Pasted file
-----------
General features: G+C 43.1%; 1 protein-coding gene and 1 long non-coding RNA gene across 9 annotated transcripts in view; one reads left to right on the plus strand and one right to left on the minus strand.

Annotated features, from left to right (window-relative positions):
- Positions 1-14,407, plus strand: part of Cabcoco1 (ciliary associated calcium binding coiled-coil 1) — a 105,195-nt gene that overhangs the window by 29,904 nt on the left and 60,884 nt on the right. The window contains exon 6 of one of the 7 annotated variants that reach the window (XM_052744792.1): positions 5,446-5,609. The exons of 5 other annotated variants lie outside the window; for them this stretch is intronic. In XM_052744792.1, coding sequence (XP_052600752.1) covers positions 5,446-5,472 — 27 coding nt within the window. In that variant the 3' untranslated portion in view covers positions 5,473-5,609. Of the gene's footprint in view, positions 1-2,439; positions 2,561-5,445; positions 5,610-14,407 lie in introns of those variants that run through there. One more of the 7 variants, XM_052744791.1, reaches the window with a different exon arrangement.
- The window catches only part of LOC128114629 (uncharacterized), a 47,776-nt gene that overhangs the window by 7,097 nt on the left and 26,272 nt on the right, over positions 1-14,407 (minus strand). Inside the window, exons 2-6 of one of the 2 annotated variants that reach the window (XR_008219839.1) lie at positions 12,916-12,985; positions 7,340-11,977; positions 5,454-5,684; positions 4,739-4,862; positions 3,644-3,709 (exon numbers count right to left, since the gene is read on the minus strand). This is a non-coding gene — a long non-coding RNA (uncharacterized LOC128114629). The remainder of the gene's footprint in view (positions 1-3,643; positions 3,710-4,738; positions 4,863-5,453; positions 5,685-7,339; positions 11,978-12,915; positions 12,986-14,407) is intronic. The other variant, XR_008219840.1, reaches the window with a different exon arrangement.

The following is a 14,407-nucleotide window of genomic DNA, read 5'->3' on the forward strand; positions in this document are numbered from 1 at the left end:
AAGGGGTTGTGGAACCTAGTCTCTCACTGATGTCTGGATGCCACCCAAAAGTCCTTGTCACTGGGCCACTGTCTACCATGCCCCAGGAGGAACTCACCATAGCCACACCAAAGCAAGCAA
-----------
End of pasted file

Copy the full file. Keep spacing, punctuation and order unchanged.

General features: G+C 43.1%; 1 protein-coding gene and 1 long non-coding RNA gene across 9 annotated transcripts in view; one reads left to right on the plus strand and one right to left on the minus strand.

Annotated features, from left to right (window-relative positions):
- Positions 1-14,407, plus strand: part of Cabcoco1 (ciliary associated calcium binding coiled-coil 1) — a 105,195-nt gene that overhangs the window by 29,904 nt on the left and 60,884 nt on the right. The window contains exon 6 of one of the 7 annotated variants that reach the window (XM_052744792.1): positions 5,446-5,609. The exons of 5 other annotated variants lie outside the window; for them this stretch is intronic. In XM_052744792.1, coding sequence (XP_052600752.1) covers positions 5,446-5,472 — 27 coding nt within the window. In that variant the 3' untranslated portion in view covers positions 5,473-5,609. Of the gene's footprint in view, positions 1-2,439; positions 2,561-5,445; positions 5,610-14,407 lie in introns of those variants that run through there. One more of the 7 variants, XM_052744791.1, reaches the window with a different exon arrangement.
- The window catches only part of LOC128114629 (uncharacterized), a 47,776-nt gene that overhangs the window by 7,097 nt on the left and 26,272 nt on the right, over positions 1-14,407 (minus strand). Inside the window, exons 2-6 of one of the 2 annotated variants that reach the window (XR_008219839.1) lie at positions 12,916-12,985; positions 7,340-11,977; positions 5,454-5,684; positions 4,739-4,862; positions 3,644-3,709 (exon numbers count right to left, since the gene is read on the minus strand). This is a non-coding gene — a long non-coding RNA (uncharacterized LOC128114629). The remainder of the gene's footprint in view (positions 1-3,643; positions 3,710-4,738; positions 4,863-5,453; positions 5,685-7,339; positions 11,978-12,915; positions 12,986-14,407) is intronic. The other variant, XR_008219840.1, reaches the window with a different exon arrangement.

The following is a 14,407-nucleotide window of genomic DNA, read 5'->3' on the forward strand; positions in this document are numbered from 1 at the left end:
AAGGGGTTGTGGAACCTAGTCTCTCACTGATGTCTGGATGCCACCCAAAAGTCCTTGTCACTGGGCCACTGTCTACCATGCCCCAGGAGGAACTCACCATAGCCACACCAAAGCAAGCAA